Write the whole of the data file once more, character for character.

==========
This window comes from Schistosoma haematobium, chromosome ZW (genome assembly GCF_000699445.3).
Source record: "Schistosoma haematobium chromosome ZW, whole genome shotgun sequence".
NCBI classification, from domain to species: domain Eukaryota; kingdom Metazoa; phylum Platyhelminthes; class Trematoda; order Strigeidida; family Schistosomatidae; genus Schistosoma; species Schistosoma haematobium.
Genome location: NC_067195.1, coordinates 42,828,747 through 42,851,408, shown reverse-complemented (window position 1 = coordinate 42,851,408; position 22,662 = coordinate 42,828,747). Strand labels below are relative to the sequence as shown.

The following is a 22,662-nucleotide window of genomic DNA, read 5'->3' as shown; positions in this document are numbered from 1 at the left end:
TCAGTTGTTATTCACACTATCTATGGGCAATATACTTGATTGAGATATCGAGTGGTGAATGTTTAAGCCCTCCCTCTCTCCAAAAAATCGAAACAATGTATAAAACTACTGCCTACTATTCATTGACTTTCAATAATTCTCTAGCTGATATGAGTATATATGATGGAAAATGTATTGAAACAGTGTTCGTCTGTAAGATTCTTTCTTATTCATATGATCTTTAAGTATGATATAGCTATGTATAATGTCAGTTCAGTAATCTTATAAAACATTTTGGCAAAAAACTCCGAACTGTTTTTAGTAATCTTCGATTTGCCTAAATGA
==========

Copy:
This window comes from Schistosoma haematobium, chromosome ZW (genome assembly GCF_000699445.3).
Source record: "Schistosoma haematobium chromosome ZW, whole genome shotgun sequence".
NCBI classification, from domain to species: domain Eukaryota; kingdom Metazoa; phylum Platyhelminthes; class Trematoda; order Strigeidida; family Schistosomatidae; genus Schistosoma; species Schistosoma haematobium.
Genome location: NC_067195.1, coordinates 42,828,747 through 42,851,408, shown reverse-complemented (window position 1 = coordinate 42,851,408; position 22,662 = coordinate 42,828,747). Strand labels below are relative to the sequence as shown.

The following is a 22,662-nucleotide window of genomic DNA, read 5'->3' as shown; positions in this document are numbered from 1 at the left end:
TCAGTTGTTATTCACACTATCTATGGGCAATATACTTGATTGAGATATCGAGTGGTGAATGTTTAAGCCCTCCCTCTCTCCAAAAAATCGAAACAATGTATAAAACTACTGCCTACTATTCATTGACTTTCAATAATTCTCTAGCTGATATGAGTATATATGATGGAAAATGTATTGAAACAGTGTTCGTCTGTAAGATTCTTTCTTATTCATATGATCTTTAAGTATGATATAGCTATGTATAATGTCAGTTCAGTAATCTTATAAAACATTTTGGCAAAAAACTCCGAACTGTTTTTAGTAATCTTCGATTTGCCTAAATGA